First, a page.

As we all know, Vista was released last week with big events all over the globe. With these events also came huge wall size ads announcing Vista’s “WOW” to the world. These ads can be seen all over subway stations in Toronto. This morning on my way to class, I spotted this “modified” ad:

Now, while I’m all for Linux exposure, I’m not too sure about the negative image this may bring to Linux. Most people walking by most likely have not clue what “Linux” is and may now equate it as some graffiti tag cut-out that some delinquent kids made on top of some Vista thing ad. Hopefully I’m wrong. Regardless of what the general population may think of this, I have to say that as a Linux user, it gave me a good laugh.

Edit: The pictures are from Finch station.

Edit [2007-02-06 09:59 am]: It has now been removed. After closer inspection and more caffeine this morning, it is safe to say that I may stand corrected (It looks like it was a cut out). They removed it by cutting off the paint around the letters. It is now mostly a big square cut-out on top of the windows logo.

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Verizon and Mathematics

This is the story of George Vaccaro, a Verizon customer who recently had a very interesting encounter with Verizon’s billing department.

The bulk of the story is that George was quoted 0.002 cents per KB for data charges he would incur during a trip to Canada. After getting confirmation of this value from several Verizon reps, George made sure that this quote was saved within his file. Fast forward to a couple of days ago, George received a bill of 100 times what he was quoted for. Now, you might be thinking, hey, 100 times?, maybe they meant to say 0.002 dollars per KB instead of cents per KB? and you would be right, that is what George thought as well. However, as this humorous phone conversation with supervisors and managers at Verizon shows, they did not mean 0.002 dollars, they meant 0.002 cents per KB. So what is going on here? Is Verizon hiring people without elementary level education to do their billing? Is it really a “difference of opinion” as Verizon’s floor manager so insightfully put it (not!)?

After yet another confirmation of their quote through e-mail and their “generous” offering of halving his bill (I’m surprised they knew how to divide by 2), one can only guess what else is going on in that organization’s billing department. As of right now, Verizon has yet to admit their mistake and its employees do not know what the difference between 0.002 dollars and 0.002 cents is.

I have had my share of interaction with incompetence corporations like Verizon and it is time that their studpidy and blatant disrespect for the customers by upper management when they put scripted drones in the front is brought to light.
That is why kids, pay attention to your grade 4 teacher when she goes over decimals and fractions, specially when she uses currency as an example! It may come in handy one day.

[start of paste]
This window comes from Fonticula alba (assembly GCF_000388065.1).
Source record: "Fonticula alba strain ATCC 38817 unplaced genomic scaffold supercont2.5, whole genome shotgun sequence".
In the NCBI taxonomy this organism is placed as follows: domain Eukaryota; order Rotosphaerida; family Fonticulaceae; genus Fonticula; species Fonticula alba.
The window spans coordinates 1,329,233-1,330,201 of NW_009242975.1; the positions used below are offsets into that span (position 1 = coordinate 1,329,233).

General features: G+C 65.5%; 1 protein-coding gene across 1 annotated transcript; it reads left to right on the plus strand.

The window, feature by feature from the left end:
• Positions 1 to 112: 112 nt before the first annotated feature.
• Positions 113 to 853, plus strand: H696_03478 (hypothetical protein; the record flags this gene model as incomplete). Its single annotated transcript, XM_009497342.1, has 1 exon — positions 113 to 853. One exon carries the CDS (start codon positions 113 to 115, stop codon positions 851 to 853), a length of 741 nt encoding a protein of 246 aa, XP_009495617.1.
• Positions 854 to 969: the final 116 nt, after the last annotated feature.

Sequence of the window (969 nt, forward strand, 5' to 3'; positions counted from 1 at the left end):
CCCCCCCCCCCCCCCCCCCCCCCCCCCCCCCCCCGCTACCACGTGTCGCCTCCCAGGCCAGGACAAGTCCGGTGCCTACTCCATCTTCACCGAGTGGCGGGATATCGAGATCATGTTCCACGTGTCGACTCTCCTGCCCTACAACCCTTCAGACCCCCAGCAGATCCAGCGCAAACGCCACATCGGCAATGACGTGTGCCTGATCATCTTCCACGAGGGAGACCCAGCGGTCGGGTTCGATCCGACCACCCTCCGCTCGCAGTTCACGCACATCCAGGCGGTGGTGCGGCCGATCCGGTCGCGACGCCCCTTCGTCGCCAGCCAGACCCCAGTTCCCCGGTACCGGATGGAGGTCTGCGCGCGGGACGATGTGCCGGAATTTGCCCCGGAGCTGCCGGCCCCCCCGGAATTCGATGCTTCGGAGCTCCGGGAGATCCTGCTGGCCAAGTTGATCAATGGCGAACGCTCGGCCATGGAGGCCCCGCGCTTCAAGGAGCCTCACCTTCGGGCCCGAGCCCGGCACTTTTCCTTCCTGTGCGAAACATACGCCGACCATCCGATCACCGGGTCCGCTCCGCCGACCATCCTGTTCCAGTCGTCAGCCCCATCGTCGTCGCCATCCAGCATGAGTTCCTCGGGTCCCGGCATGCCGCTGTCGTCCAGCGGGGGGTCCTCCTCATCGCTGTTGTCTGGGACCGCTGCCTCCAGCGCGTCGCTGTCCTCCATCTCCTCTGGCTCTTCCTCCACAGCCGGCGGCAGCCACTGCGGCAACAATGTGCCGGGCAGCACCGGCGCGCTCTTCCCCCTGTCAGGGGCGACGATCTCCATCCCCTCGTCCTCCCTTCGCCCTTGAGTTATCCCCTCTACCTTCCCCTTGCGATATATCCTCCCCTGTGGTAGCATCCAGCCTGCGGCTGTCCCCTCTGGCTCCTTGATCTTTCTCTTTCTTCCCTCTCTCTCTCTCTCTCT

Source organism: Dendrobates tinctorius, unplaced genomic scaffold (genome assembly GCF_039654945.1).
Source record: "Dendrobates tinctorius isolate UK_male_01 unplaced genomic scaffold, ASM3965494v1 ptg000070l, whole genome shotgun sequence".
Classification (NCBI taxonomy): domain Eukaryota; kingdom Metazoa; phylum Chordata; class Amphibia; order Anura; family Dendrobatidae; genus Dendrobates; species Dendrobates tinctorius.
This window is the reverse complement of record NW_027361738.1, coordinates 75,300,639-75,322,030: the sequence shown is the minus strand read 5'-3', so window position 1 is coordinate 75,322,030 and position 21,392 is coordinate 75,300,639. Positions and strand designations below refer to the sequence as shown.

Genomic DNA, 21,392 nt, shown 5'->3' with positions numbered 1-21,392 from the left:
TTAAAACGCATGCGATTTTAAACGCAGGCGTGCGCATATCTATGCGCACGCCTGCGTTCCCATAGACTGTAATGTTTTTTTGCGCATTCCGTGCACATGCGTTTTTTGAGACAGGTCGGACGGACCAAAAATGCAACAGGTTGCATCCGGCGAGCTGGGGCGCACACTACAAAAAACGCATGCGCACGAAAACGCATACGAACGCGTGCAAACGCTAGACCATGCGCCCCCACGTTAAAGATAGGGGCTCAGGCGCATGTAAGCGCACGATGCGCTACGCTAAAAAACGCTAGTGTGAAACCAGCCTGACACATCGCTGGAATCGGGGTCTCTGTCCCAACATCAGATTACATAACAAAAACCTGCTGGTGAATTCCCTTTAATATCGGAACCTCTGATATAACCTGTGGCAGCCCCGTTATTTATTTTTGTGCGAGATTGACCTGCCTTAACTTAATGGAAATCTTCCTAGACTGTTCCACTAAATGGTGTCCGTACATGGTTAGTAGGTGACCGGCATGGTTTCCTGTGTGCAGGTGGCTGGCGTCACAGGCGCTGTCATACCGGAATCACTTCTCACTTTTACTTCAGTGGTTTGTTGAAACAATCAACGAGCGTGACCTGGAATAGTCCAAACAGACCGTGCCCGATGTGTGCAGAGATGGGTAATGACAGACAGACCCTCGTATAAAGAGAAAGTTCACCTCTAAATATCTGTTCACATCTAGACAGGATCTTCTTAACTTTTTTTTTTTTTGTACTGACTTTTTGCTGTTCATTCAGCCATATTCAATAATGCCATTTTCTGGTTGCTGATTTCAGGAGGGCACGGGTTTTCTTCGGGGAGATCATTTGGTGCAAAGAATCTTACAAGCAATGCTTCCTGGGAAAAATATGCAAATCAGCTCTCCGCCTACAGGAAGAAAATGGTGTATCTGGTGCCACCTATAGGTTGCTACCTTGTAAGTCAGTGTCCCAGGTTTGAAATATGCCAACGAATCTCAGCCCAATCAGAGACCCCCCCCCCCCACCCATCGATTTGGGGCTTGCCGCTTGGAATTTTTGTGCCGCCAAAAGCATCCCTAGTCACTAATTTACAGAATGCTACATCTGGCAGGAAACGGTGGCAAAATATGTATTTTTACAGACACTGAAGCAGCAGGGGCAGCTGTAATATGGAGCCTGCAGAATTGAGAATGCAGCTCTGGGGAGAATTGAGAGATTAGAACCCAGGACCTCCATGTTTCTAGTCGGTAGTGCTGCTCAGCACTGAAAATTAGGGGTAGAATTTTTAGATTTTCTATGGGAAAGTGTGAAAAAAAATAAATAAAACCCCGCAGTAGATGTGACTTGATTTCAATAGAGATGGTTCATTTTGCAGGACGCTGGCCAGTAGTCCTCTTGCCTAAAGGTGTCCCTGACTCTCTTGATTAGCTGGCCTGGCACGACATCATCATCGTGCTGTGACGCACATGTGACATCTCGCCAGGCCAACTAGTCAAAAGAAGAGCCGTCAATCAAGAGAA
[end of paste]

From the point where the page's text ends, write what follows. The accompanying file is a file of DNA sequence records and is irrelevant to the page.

Fascinating discussion by lawyers about this whole mess.

Hilarious cheque to Verizon.

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A friend of mine just sent me a link to Songbird. From the website..

Songbird is a desktop Web player, a digital jukebox and Web browser mash-up. Like Winamp, it supports extensions and skins feathers. Like Firefox®, it is built from Mozilla®, cross-platform and open source.

After a quick test on my main Ubuntu desktop, I have to say that I’m pleasantly impressed with what they’ve accomplished. I’m not one to jump on a new media player bandwagon as they all seem bloated and mostly useless to me but the simple fact that Songbird runs on XUL via XULRunner sparked my interest. At first glance it appears to me like a well done mix of ITunes/Rhythmbox/Winamp. I will save any further judgment until 1.0 is released but from a quick glance, it has great potential.

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Back in school!

After almost four years of graduating from Seneca College, I am now back in school. This time I am enrolled in Ryerson University working towards a B.Sc in Computer Science. Due to my academic and professional history, I managed to get a little more than a year’s worth of credits. Therefore if everything goes well (ie: I don’t fail), I should be able to wrap up the degree in three years. As expected, I won’t be taking any subjects directly related to programming or technology for the next few semesters as I have been granted credits for almost all required programming courses, however, I am having fun in all the non-programming courses such as: Physics, Calculus, Discrete Mathematics, Management, and French. I have the feeling my coffee drinking days will be coming back soon. I am still working as a contractor at Commercial Design, although in a more isolated and less time consuming role. All in all I’m very happy to be back at school working towards this goal I’ve wanted to achieve for a while now.

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Bye bye eXTReMe Tracking …

After many years of using eXTReMe tracking as a quick, and convenient way of tracking visitors, I have decided to stop using it. The main reason for my decision is the suspension of my account (without prior notification) for the simple fact of not having the link on their button. While I understand their interest in having a link and realize that it is part of their TOS, I no longer see the point in using them given that there are various others equal or better free alternatives one can use without the need for silly restrictions such as this. Bye bye eXTReMe Tracking, it’s been good but no thanks.

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Browser history sniffing through CSS & Javascript

An interesting way of fetching for the browser history (at least part of it) has been posted by Jeremiah Grossman. More than a security flaw with the browser itself, it is more of a clever exploitation (hack) of some of the DOM functionality offered by most modern browsers. The trick involves going thorugh a predefined list of commonly visited URLs (ie:,, etc), writing them out to the document as anchor elements with their :visited class modified to a predefined value, then traversing the list of anchors checking to see which ones have their css values altered. Whichever anchor has the altered :visited properties can be assumed to be a URL in the browser history.

Here is sample code that should work in Firefox. There are versions that work for IE as well.